But God had another plan that included a group of Christian men to love him and pray for him-even when it became evident his assignment from Satan was to kill their pastor, Craig Groeschel. 

The life Michael Leehan lives today is an incredible testimony of the transforming power of God's mercy and grace, but is also a wakeup call to the church to be fully aware of the spiritual war that is going on all around them, and to the ultimate battle for their souls.

"I am sending you to open their eyes and turn them from darkness to light, and from the power of Satan to God, so that they may receive forgiveness of sins and a place among those who are sanctified by faith in me." Acts 26:18

My thoughts: The material that lies in this book will be shocking to some. I didn't know what went on "behind the curtain," as it were, and it's pretty frightening. Still, the point that's being made is that God can take anyone, no matter what they've done, and change them. Paul, for example, had persecuted Christians enormously, but God still extended grace.

Leehan, by his own admission, is not a professional writer. He simply relayed the facts about his life, and did so in a good, straightforward manner. Knowing that he must have hated to revisit his past made me think about my own. Ascent From Darkness is very convicting.

*This book was provided free by Booksneeze. I was not required to write a positive review, and the opinions expressed are my own.*

My rating: 4 stars

Check out more books about spiritual warfare.

Upcoming reviews

  • The Paradise War by Stephen Lawhead
  • The Silver Hand by Stephen Lawhead
  • Lifting the Wheel of Karma by Paul Magid

The Perfect Storm

The Perfect Storm, James Horner, Motion Picture Soundtrack, Sony Music, June 30, 2000, 10 tracks.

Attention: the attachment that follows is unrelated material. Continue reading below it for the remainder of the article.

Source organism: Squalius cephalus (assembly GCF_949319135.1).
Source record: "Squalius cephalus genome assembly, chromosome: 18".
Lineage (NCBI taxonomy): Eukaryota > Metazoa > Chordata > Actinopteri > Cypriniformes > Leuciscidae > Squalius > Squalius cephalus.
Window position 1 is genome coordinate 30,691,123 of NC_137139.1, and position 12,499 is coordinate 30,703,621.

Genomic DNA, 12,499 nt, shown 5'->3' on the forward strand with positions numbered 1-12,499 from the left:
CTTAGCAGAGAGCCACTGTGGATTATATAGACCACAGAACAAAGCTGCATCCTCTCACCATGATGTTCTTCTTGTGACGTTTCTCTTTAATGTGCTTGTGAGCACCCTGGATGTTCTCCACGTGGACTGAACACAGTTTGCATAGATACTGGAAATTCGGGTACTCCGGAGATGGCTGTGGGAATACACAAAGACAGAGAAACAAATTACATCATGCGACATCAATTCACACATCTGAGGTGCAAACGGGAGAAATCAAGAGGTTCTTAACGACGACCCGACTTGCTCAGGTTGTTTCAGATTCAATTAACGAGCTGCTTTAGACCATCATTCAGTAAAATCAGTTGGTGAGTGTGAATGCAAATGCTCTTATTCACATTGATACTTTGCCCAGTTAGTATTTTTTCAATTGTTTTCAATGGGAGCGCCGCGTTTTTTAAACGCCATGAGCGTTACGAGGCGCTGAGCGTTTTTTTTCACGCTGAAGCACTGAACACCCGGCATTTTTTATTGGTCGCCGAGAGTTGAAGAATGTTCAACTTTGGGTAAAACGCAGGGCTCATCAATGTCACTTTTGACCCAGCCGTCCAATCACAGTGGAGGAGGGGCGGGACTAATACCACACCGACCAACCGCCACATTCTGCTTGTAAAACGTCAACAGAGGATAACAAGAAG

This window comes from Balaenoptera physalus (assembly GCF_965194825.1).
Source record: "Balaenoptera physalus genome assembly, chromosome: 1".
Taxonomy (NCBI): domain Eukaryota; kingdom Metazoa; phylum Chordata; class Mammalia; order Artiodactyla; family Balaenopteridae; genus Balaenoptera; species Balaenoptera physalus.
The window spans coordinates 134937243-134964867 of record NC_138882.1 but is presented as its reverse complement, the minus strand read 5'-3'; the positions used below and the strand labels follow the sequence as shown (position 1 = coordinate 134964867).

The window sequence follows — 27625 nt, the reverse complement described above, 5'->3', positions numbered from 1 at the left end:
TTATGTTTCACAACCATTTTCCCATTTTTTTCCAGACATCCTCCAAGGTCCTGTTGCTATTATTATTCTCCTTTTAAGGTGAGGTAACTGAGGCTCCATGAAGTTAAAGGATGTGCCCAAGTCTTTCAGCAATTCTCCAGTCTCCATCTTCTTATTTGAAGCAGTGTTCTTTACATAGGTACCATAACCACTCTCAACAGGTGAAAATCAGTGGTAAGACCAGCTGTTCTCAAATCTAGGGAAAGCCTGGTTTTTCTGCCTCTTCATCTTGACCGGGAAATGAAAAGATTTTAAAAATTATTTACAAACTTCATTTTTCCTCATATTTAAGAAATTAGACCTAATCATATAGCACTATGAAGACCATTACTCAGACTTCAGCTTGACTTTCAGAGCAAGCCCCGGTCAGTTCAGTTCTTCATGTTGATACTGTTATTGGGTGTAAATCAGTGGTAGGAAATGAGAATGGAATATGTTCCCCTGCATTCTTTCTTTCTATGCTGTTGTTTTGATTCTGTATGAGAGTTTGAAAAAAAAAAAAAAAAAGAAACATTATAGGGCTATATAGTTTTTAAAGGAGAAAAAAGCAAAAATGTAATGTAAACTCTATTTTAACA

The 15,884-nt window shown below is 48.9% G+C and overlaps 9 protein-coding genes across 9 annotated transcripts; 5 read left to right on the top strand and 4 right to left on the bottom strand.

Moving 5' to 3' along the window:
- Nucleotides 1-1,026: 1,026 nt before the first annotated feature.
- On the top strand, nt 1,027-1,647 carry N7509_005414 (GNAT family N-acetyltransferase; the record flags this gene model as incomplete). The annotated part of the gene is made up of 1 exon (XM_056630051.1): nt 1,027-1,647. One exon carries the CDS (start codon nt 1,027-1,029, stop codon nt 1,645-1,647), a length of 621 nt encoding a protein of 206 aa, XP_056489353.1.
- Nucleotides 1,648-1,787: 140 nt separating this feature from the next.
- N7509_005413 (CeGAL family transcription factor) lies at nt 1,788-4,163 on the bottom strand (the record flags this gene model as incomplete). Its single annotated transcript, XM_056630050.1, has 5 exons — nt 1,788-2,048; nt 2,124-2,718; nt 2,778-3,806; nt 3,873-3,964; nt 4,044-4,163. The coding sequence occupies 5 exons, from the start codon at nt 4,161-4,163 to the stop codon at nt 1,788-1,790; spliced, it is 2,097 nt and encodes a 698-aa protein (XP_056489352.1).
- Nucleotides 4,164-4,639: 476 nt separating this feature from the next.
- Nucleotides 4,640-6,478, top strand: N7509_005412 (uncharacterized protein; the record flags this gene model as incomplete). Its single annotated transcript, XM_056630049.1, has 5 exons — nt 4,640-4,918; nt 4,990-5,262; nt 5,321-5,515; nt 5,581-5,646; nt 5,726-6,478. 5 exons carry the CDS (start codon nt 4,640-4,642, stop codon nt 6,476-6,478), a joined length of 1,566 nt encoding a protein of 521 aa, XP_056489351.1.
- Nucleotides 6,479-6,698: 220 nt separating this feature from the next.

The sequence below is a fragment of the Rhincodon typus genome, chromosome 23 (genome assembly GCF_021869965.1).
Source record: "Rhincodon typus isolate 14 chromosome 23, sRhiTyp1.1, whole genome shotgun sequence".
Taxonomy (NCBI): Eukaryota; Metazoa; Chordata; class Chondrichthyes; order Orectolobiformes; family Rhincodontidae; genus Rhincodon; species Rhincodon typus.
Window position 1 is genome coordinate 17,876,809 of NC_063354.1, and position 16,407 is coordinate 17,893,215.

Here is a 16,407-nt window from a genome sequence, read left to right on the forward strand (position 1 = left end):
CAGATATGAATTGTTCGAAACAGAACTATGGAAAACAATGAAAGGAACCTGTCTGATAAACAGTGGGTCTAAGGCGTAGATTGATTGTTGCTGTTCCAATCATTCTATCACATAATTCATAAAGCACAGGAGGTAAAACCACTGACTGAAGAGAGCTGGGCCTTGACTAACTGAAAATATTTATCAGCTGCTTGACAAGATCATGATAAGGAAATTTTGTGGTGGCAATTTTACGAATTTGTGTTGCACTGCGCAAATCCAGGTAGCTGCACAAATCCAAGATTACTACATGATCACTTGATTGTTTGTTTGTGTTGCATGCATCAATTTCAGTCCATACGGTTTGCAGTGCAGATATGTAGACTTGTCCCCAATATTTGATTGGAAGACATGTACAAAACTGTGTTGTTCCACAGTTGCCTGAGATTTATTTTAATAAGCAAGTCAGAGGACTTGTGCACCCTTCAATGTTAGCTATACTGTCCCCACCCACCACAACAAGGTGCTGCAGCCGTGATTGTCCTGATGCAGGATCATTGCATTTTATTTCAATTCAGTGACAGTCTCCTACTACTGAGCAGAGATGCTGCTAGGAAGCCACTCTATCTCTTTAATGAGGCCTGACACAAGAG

My thoughts: James Horner is, admittedly, a master at composing music. Having composed the Titanic soundtrack three years earlier, it is no surprise he would be part of this oceanic disaster movie. Similar watery themes are found again in this work. While there is obvious danger among the waves, almost every track conveys and instills a wide-eyed fascination with the sea. Horner makes you long for something, and find yourself surprised that you do.

My rating: 5 stars

Listen to samples from the soundtrack!

Tuesday, March 13, 2012

Don't Be Afraid of the Dark - Music

I've not really done any music reviews, but I've been a grand fan of soundtracks, so now's as good a time to start as any.

Don't Be Afraid of the Dark, Marco Beltrami and Buck Sanders, Lakeshore Records, August 23, 2011, 21 tracks.

My thoughts: This is a spectacular album, especially coming from Beltrami. He has been composing soundtracks to suspenseful and creepy movies for a long time (The Woman in Black, My Soul To Take, and The Thing, to name more recent ones). This one works really well in giving the whole atmosphere an old yet electrically tense feel. (Gramophone Lullaby) Anything could happen at any moment, and things certainly do happen (in Bed Bugs and The Library, for instance). If you want just plain eerie, go for Goblin Trouble. Gramophone Lullaby and Main Titles are the two tracks that truly enchanted me and told the story. The others were subtle in supporting the film, and didn't often force the scary moment. Don't Be Afraid of the Dark has opened my eyes to Marco Beltrami, and I am looking forward to browsing his various contributions to the world of music.